To get within the last 30 minutes of finishing a 24 hour race is pretty tough to take but things like this happen. From a car point of view we can take a lot of lessons away from this weekend that will be important for improving the car next year so we can come back fighting harder. Although it is certainly hard to take at the moment, every bad thing has a silver lining and we can move on from this."
Lucas Luhr (Pro car #23 driver): "The weekend started badly in qualifying when we started so low down, but then we moved some way up at the start. When we started having little issues here and there it all added up as the GT3 field is very competitive and you can’t have things like this. At the end of the day, that we didn’t finish the race with 20mins to go is a shame but let’s be honest: we were 50 odd laps down and it doesn’t make a lot of difference as we had come so far already. It would have been nice for the boys as they worked very hard to get a bit of reward."
Steven Kane (Pro car #23 driver): "It’s a bit of a blow to take after getting so close, but the whole race was a bit up and down. When we were running we could set some good lap times and race competitively, but there were just too many small issues and we lost too much time to be able to make an impact on the race. Early on we just set our goal to get to the end and we were nearly there. I was in the car at the time and it just got stuck in gear and wouldn’t shift. I brought it round to the pits and we tried to do it but it was a case of so near and so far."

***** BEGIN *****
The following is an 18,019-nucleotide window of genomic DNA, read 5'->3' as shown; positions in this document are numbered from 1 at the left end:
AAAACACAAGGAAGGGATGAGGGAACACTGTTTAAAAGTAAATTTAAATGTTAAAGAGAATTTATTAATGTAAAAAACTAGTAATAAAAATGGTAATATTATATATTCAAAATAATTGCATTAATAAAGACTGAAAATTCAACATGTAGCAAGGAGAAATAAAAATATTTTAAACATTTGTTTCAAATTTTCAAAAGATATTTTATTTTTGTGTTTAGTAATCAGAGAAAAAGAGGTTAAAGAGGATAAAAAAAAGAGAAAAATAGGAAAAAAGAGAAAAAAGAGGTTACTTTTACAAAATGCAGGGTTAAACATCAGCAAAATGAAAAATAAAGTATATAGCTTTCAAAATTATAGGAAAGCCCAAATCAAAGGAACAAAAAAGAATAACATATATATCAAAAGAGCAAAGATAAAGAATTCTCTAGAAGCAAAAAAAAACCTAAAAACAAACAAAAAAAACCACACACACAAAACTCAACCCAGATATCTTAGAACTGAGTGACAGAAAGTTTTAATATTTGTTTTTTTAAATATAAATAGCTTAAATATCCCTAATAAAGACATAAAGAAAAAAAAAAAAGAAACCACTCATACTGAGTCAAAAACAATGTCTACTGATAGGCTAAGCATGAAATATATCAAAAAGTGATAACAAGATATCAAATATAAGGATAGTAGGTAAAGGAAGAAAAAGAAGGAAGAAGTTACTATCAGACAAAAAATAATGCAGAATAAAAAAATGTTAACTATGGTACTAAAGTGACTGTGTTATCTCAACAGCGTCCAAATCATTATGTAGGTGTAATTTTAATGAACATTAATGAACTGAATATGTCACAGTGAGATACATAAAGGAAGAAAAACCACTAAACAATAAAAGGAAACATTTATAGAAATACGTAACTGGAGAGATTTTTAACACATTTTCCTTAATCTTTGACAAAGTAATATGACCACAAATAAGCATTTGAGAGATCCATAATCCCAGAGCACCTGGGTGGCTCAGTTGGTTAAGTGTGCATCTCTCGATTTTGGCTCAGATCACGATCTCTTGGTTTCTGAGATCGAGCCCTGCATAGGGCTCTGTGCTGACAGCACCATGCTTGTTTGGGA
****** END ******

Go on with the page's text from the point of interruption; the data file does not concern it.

Matt Bell (Pro Am car #230 driver): "I was in the car for the start and we had a fairly good first stint, despite the cockpit being absolutely roasting! It was hotter than we expected and it was hard to drive, particularly as the car was pretty sensitive under braking, but it didn’t seem to make a difference to the lap times – I could get past cars in traffic fairly easily, which was good as there was a lot out there!
After the safety car it was pretty much the same, although the brakes did start to go off a little. When I got out the car we were in a strong position – P7 in class – and I think we could have held this, but then the issues started and ultimately we lost a lot of laps. I had another stint around eight hours in and the lap times were still competitive, but we were just too far back to make an impact, and then the car stopped when I handed it over to Humaid.
Although everyone would have loved to finish, particularly after the work the guys put in, it is the hardest GT race in the world. Overall JRM wanted to prove it could perform competitively in the race and there is still a GT-R on the podium. While we would have liked it to be our car, it’s still proves the car’s credentials.
Jody Fannin (Pro Am car #230 driver): "At the start of the race there were a couple of safety cars but we seemed to deal with them well and Matt got the car into a great position when I took over after. The first part of my stint was good, although very hot as the ambient temperatures were higher than expected.